Chris Mann heard the fire crackling as he entered the burning school bus, knowing injured children were inside.

As Mann climbed aboard mangled bus No. 9601, which had just been slammed by an 18-wheeler, he was met by children’s screams.

He fought through the thick smoke, trying to get to a child trapped in the back. She was lodged in the crushed seats; he couldn’t get her out.

Then, the bus was rocked by exploding tires. As the blaze grew, Mann turned his attention to saving others.

In all, 21 students were on board the bus that had stopped and, by all accounts, had its flashers on and the bus arm activated.

Like a missile, an 18-wheeler slammed the rear of the bus without stopping, pushing it 275 feet.

Mann, of Palatka, who initially didn’t want to discuss the horrifying ordeal, finally talked about the ordeal.

He and three other men — two elevator installers from Palatka, a local man rocked from his couch and a wholesale tire delivery man — all stopped to save children.

“The Lord put us all there for that reason — to save those children,” said James Horton, 45, who witnessed the crash as he drove north on U.S. 301.

He locked the brakes on his Barron’s Wholesale Tire box truck. He thought about his children — ages 17, 14 and 11 — and ran to the bus.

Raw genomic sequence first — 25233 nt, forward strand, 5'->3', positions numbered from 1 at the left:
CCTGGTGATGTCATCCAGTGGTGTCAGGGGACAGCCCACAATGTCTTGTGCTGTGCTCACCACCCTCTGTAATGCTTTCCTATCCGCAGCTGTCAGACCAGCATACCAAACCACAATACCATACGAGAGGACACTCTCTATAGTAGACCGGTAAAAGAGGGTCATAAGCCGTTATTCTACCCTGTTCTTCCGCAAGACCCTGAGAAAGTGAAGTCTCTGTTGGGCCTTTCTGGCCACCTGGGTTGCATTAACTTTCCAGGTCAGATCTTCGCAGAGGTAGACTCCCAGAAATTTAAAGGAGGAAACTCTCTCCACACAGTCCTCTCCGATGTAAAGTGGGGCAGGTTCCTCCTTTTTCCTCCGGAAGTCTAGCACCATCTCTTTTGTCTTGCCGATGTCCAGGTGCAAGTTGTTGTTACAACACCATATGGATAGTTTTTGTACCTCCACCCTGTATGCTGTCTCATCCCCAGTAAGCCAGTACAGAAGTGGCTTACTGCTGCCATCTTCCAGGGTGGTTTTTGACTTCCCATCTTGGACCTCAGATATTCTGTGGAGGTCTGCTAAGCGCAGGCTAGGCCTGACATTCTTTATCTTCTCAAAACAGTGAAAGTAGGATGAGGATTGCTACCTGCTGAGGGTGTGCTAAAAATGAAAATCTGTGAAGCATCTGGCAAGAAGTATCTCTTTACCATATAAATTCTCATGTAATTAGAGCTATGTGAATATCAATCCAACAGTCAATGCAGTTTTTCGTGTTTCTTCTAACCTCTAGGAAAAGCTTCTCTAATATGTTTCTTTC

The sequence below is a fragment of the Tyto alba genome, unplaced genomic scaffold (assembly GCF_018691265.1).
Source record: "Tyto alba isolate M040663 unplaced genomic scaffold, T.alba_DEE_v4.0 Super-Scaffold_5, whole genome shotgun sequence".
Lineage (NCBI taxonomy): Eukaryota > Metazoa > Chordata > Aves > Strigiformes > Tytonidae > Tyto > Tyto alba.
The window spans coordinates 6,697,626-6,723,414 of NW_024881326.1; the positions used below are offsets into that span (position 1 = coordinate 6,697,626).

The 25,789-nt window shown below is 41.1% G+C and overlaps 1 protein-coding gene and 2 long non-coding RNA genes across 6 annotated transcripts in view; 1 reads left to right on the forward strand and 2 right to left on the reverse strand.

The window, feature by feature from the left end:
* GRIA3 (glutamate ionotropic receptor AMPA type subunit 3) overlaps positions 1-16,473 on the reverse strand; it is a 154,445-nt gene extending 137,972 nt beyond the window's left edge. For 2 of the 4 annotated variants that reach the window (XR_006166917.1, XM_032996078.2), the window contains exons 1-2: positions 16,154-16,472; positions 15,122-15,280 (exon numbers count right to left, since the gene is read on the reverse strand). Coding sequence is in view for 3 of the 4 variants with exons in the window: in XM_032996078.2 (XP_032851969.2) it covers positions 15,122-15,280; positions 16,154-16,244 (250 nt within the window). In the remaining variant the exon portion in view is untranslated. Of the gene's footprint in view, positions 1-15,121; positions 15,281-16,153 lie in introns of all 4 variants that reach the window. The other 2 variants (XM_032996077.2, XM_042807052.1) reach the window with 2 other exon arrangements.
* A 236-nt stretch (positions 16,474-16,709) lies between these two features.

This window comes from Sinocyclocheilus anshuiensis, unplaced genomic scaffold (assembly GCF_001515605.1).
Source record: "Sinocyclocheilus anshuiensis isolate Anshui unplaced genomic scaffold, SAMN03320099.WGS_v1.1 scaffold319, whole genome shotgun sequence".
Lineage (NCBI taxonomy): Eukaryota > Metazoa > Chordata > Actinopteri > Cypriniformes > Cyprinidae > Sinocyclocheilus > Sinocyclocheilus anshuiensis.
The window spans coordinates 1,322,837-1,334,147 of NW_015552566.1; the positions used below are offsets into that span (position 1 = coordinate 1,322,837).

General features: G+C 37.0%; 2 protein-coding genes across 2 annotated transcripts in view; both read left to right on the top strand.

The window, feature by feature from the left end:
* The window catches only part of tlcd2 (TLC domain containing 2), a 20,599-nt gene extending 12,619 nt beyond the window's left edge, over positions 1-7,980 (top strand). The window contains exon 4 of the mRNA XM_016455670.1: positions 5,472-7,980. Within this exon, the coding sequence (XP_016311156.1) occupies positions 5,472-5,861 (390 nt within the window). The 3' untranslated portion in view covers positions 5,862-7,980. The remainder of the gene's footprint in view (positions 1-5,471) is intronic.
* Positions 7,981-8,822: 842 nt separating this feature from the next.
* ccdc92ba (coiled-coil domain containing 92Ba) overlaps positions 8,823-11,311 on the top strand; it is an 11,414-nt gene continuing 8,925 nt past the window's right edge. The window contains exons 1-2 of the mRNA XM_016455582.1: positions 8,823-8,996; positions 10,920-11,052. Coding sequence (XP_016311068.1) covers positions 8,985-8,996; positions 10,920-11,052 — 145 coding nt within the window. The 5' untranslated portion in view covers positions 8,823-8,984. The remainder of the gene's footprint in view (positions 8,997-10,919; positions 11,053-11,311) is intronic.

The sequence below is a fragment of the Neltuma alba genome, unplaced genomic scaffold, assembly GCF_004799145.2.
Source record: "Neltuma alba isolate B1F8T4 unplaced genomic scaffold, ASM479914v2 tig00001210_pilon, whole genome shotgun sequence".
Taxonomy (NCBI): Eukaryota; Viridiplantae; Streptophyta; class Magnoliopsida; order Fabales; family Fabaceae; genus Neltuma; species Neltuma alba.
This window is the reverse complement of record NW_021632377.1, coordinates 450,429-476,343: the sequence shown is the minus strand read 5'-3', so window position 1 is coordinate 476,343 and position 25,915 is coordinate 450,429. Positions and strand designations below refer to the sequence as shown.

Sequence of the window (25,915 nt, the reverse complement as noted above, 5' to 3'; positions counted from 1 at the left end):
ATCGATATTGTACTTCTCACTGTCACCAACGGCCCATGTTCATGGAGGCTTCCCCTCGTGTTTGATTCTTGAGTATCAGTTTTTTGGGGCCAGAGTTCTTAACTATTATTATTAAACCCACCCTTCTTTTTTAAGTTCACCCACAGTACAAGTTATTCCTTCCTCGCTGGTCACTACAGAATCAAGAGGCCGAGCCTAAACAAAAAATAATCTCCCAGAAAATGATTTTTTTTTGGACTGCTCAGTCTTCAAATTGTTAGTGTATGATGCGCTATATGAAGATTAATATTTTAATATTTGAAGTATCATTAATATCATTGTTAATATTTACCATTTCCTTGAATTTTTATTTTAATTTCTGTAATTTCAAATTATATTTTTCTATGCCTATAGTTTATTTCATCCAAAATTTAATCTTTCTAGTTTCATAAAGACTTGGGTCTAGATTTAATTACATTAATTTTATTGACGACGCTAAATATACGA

“All I could think about was my children, and they all ride buses,’’ said Horton, of Jacksonville.

John Bishop, 45, was driving his pickup north, with Mann sitting in the driver’s seat. He saw the school bus was stopped and its lights were flashing.

Mann noticed the school bus arm went out, and he noticed the 18-wheeler barreling in from behind. Bishop realized the semi wasn’t stopping.

“It sounded like a bomb went off,” Bishop said. “It was something I don’t want to ever see again.”

Bishop and Mann, both installers for Mowrey Elevators, knew they had to act and act fast. Bishop, the pickup driver, quickly got into a northbound turn lane.

They pulled across the southbound lane and stopped to block traffic. They ran to the bus, meeting Horton. They all quickly began pulling children from the inferno.

Matt Eckenrode, 25, was sitting on his living room couch watching television when an explosion shook his home, nearly knocking him to the floor.

Knowing something terrible had happened, he looked out from his window and watched the wreckage being pushed down U.S. 301.

“I got my shoes on and when I got to the door, I could hear the children screaming,” he said. “I just ran up there to see if I could help them.”

Eckenrode lives on the dirt Northeast 155th Street Road, just a few blocks from where the children catch the bus.

“I helped pull out the girl who lives just down the road,” he said. “All I could hear was the screaming. I wanted to do what I could to help them.”

For Mann, it still bothers him that they left one child behind, even though he knows they saved many others.

“The kid was lodged and I just couldn’t get her out,” he said. “There was nothing I could do.”

2 posted on 09/24/2008 12:46:10 AM PDT by Alice in Wonderland
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To: Alice in Wonderland
The explosions they heard were likely the tires blowing from the heat of the fire.

Prayers up for the family of the deceased child and all who were injured or otherwise are concerned.

3 posted on 09/24/2008 12:50:16 AM PDT by Smokin' Joe (How often God must weep at humans' folly.)
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To: Alice in Wonderland
My in-laws live on NW 155th St. I'm down there often.